Working from Home: Beyond the COVID-19 Pandemic

Working from Home: Beyond the COVID-19 Pandemic

In March 2020,
the world shifted and many employees had to adapt to working from home. Now
several months on, many employees are hoping to make this arrangement
permanent. Having your employees work from home may benefit and be feasible for
some employers.

However, if an
employer plans on allowing working from home in the short or long-term a Work from
Home (“WFH”) policy is critical to outline expectations, meet occupational
health and safety requirements, and ensure continued productivity in an
increasingly more adaptive world.

Below are some questions to ask when developing a WFH policy:

1 – Can an employer require staff to meet certain requirements to work from home, such as minimum internet requirements, firewall protections, etc?

A
question we commonly receive is whether an employer can require staff to meet
specific workspace requirements in order to effectively work from home, such as
a desk/dedicated workspace, minimum internet requirements, firewall or security
protection, and more.

Employers
should be sure to indicate any specific requirements for employees to be
permitted to work from home in the WFH policy, and can indicate that the
employee is responsible for ensuring that they have all the necessary
technology/equipment required to work outside the office, including sufficient
internet access, and that the employee will bear the expense of the same.

However,
employers should be cautious not to pass business expenses on to employees, and
if an employer requires that employees work from home, the employer will likely
need to cover the cost of maintaining those minimum standards. If an employee
is not able to meet the minimum requirements to work from home, that individual
may be required to continue to work in the employer’s office in order to ensure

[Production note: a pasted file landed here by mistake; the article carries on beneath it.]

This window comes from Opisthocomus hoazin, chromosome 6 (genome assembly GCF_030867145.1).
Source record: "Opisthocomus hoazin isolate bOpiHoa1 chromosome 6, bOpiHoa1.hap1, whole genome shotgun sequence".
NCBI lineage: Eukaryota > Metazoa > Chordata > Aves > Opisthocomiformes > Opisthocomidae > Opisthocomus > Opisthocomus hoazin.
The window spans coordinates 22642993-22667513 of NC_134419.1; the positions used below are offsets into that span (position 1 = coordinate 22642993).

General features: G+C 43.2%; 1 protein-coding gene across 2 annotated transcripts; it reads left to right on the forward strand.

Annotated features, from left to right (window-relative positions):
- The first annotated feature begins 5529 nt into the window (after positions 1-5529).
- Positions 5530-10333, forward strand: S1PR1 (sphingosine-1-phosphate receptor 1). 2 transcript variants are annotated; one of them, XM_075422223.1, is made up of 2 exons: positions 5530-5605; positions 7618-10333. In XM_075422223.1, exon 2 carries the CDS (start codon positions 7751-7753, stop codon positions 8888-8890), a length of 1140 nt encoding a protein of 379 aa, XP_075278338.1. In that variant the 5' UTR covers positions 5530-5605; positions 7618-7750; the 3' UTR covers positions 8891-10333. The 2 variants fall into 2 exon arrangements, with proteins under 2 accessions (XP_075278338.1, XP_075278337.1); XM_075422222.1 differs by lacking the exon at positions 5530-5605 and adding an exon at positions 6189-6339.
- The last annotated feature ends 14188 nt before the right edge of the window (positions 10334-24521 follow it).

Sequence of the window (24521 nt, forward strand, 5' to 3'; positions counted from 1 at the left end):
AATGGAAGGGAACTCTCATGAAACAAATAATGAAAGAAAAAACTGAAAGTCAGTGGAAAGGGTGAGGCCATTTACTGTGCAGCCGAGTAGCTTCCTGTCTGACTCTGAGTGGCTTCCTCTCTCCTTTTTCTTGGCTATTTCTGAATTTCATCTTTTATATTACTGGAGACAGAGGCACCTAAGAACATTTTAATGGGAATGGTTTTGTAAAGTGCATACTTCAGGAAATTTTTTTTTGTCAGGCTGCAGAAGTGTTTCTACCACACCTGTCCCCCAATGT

they are able to complete their duties.

Another important consideration is ensuring that any accommodations provided to employees to meet their specific needs, such as visual aids, dictation software, or any other accommodations are maintained even when the employee is working from home.

2 – How do employers provide a safe workplace for its employees as they work from home?

Even
if employees are working from home employers still have an obligation under
occupational health and safety legislation to do what they reasonably can to
protect the health, safety, and welfare of workers at a worksite, which
includes the home.

As
part of this obligation, an employer can provide an ergonomic assessment, for
example, or tips to ensure the employee is working in a safe environment. A
safe worksite can be achieved by providing tips for working from a kitchen
table or other area.

Even where there are no legal obligations to do so, it’s a good idea to make sure that your employee’s home office is set up in an ergonomically effective way to ensure that your employee is as comfortable and productive as they can be.

3 – How do employers track employee productivity to ensure they are performing their work duties, and taking breaks?

Employers
and employees can agree to create flexible work hours, but the general rule is
that the expectations for work hours, availability, and terms of work that
apply at the office also apply when WFH. Employers should be sure to consider
human rights accommodations, such as for child care obligations, when
considering flexible work hours.

As
part of the WFH policy, employers can outline ways to manage and track employee
productivity to ensure that employees are still maintaining their required
working hours. Employees are not typically required to expressly agree to WFH policies
as they most often fall within management’s right to manage the workplace. If
an employee fails to comply with a WFH policy, employers may take disciplinary
action as they are entitled to enforce WFH policies.

Hour
or productivity tracking is similarly important to ensure that employees are
not overworking, either by forgetting to take required breaks or by engaging in